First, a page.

Everyone dreads the cry going up from the yard: “Help! The forklift’s overturned and Fred’s trapped.” Or the cry that Fred’s hand got into the truss press, or the debarker, or that he’s lost a finger to the docking saw. Regardless of the injury – Fred is in trouble and everyone on site needs to know how to respond.

It is these types of hypothetical scenarios that senior managers should already have a comprehensive plan in place for. Employees should also be consulted and trained as well. It’s an excellent idea to have the procedure written down and posted somewhere prominent and easily accessible, because when adrenaline starts coursing through a person’s veins it is difficult to think clearly and logically.


The first priority in this type of situation is the provision of first aid. As part of a systematic workplace health and safety (WHS) assessment, management and employees should jointly identify the need for first aid qualified employees. The relevant employees are then trained, and appropriate equipment is made available to them.

WHS state and territory authorities have excellent guidance material available to assist businesses to identify their first aid needs. No actions should be taken that would cause further injuries. Either to the injured person, or to any other employees.

If an employee is trapped – ensure that rescue personnel are requested when calling for help.


Call 000 and ask for appropriate assistance – the employee will need to describe the situation, and may need to request rescue personnel (as well as paramedics). It is quite possible that local police will also be despatched and, depending on the protocols, the call taker is obliged to follow.


As much as possible it is crucial to preserve the scene of the incident to assist with the investigation(s) after the casualty has been removed. This is especially important if the incident is notifiable.


All states and territories mandate that any workplace death, serious injury, serious illness or dangerous incident be reported as soon as possible to the safety authority.

Serious injuries usually include amputations, admission to hospital as an in-patient, degloving/scalping, some fractures, eye injuries and serious burns.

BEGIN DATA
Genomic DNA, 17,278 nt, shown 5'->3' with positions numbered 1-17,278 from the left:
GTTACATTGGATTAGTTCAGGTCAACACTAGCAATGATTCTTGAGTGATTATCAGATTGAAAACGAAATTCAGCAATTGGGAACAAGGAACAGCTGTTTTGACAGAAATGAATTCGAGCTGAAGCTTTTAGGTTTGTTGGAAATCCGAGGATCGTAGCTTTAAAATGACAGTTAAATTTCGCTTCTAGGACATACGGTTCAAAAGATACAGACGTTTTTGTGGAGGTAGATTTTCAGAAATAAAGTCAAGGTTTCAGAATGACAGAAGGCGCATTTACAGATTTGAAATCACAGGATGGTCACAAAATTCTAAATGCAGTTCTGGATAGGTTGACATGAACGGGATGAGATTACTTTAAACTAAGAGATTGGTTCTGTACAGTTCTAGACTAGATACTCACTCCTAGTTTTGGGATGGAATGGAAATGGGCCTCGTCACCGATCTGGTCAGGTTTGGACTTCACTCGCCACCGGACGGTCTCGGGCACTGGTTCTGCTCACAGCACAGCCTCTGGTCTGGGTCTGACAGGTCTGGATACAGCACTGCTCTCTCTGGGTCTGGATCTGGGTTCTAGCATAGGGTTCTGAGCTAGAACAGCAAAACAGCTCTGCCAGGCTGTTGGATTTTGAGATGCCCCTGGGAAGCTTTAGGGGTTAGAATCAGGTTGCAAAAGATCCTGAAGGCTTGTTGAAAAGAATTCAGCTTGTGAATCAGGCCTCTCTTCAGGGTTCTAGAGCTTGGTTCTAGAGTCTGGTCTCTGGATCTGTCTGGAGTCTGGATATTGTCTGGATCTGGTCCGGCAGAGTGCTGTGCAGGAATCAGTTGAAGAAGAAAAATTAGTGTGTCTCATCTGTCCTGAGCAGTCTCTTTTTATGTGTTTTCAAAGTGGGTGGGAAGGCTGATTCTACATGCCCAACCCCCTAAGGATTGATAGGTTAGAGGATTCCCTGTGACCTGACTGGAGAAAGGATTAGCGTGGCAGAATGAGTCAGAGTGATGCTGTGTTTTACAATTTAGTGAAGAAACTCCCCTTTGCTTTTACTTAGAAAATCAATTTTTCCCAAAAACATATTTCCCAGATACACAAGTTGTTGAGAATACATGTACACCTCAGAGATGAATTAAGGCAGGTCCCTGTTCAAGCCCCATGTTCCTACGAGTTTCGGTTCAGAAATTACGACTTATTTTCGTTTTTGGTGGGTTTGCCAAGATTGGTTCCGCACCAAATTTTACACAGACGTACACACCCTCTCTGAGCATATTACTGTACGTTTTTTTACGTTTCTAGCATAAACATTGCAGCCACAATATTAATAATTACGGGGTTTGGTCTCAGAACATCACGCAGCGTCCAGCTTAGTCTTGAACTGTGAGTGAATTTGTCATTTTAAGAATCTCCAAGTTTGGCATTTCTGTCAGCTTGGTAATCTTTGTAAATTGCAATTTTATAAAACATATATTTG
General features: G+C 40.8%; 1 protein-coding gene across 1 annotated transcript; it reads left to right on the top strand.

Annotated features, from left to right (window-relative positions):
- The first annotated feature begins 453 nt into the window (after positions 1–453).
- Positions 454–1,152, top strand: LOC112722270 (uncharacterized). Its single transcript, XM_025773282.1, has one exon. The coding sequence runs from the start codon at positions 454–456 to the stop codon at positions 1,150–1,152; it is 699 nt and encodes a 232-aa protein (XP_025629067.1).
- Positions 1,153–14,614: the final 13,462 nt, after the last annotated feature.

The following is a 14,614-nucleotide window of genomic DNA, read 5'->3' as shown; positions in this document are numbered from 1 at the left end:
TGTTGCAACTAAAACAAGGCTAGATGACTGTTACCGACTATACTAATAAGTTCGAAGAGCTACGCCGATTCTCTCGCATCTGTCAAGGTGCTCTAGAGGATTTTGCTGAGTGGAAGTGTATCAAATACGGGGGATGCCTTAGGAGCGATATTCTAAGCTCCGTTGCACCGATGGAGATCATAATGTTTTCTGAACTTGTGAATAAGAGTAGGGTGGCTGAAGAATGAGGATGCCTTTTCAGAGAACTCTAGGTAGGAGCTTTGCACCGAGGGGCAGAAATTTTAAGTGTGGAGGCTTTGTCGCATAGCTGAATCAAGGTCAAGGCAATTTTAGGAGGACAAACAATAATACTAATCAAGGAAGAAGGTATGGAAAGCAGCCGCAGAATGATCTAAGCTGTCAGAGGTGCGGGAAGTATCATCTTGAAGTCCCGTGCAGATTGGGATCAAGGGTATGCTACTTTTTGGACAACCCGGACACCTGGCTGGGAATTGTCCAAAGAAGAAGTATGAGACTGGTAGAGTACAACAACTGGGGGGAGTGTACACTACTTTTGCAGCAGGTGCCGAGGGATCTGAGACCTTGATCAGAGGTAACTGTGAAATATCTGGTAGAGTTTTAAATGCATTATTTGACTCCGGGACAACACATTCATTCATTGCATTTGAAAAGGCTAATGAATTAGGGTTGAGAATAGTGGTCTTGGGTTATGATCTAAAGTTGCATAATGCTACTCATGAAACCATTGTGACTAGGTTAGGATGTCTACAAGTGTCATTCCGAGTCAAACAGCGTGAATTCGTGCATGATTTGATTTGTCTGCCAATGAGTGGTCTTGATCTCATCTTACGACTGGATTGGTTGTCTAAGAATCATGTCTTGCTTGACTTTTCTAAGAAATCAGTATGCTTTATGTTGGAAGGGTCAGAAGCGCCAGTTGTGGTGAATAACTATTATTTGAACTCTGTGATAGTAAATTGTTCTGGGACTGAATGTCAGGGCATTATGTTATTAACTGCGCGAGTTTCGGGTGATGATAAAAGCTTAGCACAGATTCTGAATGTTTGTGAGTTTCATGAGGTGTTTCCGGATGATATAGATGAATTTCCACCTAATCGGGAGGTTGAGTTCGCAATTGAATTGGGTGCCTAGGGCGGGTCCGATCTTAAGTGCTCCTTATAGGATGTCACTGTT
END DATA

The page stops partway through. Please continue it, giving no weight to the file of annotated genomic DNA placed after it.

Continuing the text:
Dangerous incidents include spillage of substances, explosion or fire, electric shock or the fall or release of anything from a height. These incidents may not result in anyone getting hurt, but they do have the potential to cause serious injury or illness.

It is senior management’s responsibility to know which incidents are reportable. Detailed information is available from state or territory workplace safety authority websites.


Fill out the register of injuries as soon as possible after other tasks have been completed. Templates are available on www.workcover.com.au or www.worksafe.com.au


The purpose of reporting deaths, serious injuries and illnesses, and dangerous incidents is to allow the government authority to investigate and decide whether prosecution is appropriate. For this reason – if the safety authority wants to interview any member of senior management in relation to an incident then serious consideration should be given to having a lawyer present who specialises in workplace health and safety law.

In addition to investigations carried out by external parties – the business would also specify in their WHS management system that an investigation must be conducted. The purpose is to identify how the WHS management system failed to prevent the incident. The primary outcome of this investigation could be, for example, changes in safe operating procedures for the task that was being undertaken.

In line with a general obligation to consult with employees about matters that relate to their health and safety – managers would include an employee representative in their team investigating the incident.


If an employee dies, or is seriously injured, other employees may be adversely affected. The employer’s responsibility for employees’ health and safety extends to their psychological wellbeing.  If an Employee Assistance Program (EAP) is not set up for employees then employers need to consider arranging post-incident counselling.

People who have witnessed, or been involved in, a serious workplace incident consistently say that it can haunt them. It is always possible that employees may develop psychological injuries months, or even years, after an incident. Everyone needs to keep an eye out for one another, and on senior management – their psychological safety is important too.


Make sure that the business provides assistance to the injured employee’s family, especially with the administrative tasks surrounding lodging a worker’s compensation claim. Communicate with the employee and their family throughout recovery. Facilitate an early return to work plan when medically advised.


Emma Watt is an independent industrial relations consultant with almost 20 years’ experience in the timber industry.

Phone: 0411 708 073 or Email: emma@emmawatt.com.au